This also doesn’t begin to touch the future problems women may encounter during pregnancy and birth should they have multiple C-sections, which they will be required to do, if they can’t have VBACs and want more than 2 kids. I guess I should look up rates of placenta accreta/percreta/previa in uteri that are unscarred vs. 1 C-section, 2 C-sections, etc. These not only pose potential hazards for that baby but for the mom as well — and C-sections are more strongly associated with AFE than with vaginal births, too, which has a high maternal and perinatal mortality and morbidity.
Click here to see what the free legal help offered in overturning VBAC bans is — even if you’re not personally involved — even if you, like me, have never had a C-section so VBAC is not even in your considerations. You should keep this information in mind — bookmark it, even, so you can find it easily in case you in the future are pregnant after having had a C-section, or you have a friend who is. Considering that 1/3 of American women each year have a C-section, the odds that you’ll know somebody who may need this information is pretty high.

Seemingly endless repetition with no apparent progress

What comes to your mind when you see this phrase which is the title of the post? Ponder it for a second before going on. What are you thinking of?

 

There’s a lot of situations in life that this could refer to.

I was made to see a parallel between motherhood and giving birth recently as I thought about my job as a stay-at-home mom. I’m sure many of my readers — even those who are not SAHMs — can identify with this, the never-ending tasks of keeping a home in running order (laundry, cleaning, cooking — and notice that I did not say “in perfect running order” — I make no claims of perfection!); and also the work of teaching children everything they need to know as 2- and 4-year-olds, from how to use the potty (we’re almost done!!) to what buttermilk is (that was this morning’s question… I turned on a YouTube video [please refer back to previous statement of no claims of perfection 🙂 ]).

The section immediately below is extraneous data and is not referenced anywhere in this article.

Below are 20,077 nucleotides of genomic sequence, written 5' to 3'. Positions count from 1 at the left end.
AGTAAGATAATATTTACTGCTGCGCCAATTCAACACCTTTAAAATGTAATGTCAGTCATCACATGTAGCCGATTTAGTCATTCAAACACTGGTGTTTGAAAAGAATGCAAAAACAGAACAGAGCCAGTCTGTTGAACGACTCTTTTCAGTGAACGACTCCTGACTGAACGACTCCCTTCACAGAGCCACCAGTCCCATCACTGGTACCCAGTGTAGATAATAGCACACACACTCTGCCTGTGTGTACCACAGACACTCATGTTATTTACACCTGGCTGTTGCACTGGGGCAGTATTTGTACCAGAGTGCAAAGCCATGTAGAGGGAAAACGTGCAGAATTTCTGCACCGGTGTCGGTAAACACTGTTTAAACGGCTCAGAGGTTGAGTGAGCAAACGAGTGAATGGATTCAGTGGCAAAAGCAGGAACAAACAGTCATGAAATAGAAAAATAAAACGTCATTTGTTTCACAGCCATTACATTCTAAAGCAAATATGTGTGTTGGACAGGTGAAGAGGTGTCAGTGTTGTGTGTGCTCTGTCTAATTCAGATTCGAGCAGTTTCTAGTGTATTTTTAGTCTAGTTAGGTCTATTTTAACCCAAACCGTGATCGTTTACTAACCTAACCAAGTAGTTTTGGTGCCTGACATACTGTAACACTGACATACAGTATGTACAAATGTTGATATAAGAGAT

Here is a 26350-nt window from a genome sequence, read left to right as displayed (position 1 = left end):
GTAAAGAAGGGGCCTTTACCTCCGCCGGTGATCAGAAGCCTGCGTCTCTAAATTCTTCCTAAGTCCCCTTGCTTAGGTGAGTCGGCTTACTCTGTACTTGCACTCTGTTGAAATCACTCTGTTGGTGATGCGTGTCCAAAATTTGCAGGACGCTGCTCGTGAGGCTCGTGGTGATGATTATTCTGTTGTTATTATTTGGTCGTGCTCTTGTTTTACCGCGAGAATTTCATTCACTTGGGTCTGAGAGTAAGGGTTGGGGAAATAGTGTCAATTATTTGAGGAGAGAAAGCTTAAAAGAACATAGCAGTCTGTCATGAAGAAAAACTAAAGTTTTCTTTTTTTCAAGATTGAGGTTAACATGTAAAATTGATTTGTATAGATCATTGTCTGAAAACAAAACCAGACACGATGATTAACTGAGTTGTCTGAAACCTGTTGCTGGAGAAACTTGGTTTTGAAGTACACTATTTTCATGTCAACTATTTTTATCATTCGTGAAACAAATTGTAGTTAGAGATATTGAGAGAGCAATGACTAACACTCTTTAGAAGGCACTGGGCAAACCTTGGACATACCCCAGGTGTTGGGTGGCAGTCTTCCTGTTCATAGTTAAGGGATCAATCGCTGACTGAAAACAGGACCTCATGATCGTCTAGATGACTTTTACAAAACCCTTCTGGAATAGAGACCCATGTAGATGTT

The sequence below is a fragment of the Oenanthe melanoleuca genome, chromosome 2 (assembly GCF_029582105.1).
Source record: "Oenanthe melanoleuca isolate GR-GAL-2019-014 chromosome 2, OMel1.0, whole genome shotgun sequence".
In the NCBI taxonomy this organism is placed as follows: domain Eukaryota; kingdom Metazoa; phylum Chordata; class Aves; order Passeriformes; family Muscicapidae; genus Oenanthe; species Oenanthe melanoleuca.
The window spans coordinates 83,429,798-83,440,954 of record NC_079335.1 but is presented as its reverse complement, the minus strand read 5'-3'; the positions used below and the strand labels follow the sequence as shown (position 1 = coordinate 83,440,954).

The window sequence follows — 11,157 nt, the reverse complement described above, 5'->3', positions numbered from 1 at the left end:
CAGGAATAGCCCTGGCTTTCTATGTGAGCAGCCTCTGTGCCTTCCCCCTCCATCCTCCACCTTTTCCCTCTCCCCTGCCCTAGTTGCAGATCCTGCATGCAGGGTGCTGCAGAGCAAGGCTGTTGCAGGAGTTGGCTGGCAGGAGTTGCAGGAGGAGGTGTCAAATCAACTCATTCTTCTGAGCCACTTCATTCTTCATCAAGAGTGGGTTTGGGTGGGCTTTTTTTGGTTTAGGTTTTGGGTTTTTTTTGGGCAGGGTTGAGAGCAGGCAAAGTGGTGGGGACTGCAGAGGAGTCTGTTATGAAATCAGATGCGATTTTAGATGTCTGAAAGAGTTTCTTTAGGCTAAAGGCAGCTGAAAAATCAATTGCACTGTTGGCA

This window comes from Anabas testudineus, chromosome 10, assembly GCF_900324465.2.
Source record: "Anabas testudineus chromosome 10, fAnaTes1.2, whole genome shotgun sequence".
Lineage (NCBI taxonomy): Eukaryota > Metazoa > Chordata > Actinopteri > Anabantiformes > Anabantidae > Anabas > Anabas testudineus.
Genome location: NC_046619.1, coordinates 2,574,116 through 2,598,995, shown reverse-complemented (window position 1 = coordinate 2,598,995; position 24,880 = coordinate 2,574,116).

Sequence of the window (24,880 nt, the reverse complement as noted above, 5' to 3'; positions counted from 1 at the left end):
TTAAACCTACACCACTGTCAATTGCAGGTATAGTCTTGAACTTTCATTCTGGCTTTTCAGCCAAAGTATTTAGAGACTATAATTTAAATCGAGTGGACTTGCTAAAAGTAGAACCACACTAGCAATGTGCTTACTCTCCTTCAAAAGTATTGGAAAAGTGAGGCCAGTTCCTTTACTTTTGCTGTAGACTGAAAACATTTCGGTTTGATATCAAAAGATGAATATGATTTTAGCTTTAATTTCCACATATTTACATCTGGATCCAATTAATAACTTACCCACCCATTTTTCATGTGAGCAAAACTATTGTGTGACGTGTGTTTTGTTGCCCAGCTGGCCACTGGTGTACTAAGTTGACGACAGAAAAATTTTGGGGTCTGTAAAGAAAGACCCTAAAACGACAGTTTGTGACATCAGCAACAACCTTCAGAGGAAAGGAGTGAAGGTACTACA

When my son asks the same question over and over, I recognize on some levels that he is learning something each time I answer, but the process is agonizingly slow. When I played Candyland with my kids, there was many a time when I had to correctly identify each color, but now they know their colors with rarely a mix-up. Looking back, I can see it was worth it, but having to say three times a minute, “No, this is purple,” or “this isn’t orange, it’s red,” made the process seem slow and endless. Now I’m potty-training, and I’m still having to clean up the floor way too much (at least partly my fault for not taking my son to the potty often enough, and somehow expecting him to just “get it” — although he does frequently take himself), and it seems to be taking way too long. (I couldn’t wait, because he was pulling off his diapers and going in the floor anyway.) I’m already at least half-way to the point of not needing diapers any more, so looking at it that way makes it seem worth-while, and looking into the future of diaper-less reality definitely makes it worthwhile. But while I’m here, “in the trenches” as it were, it’s almost mind-numbling boring and even sometimes exhausting.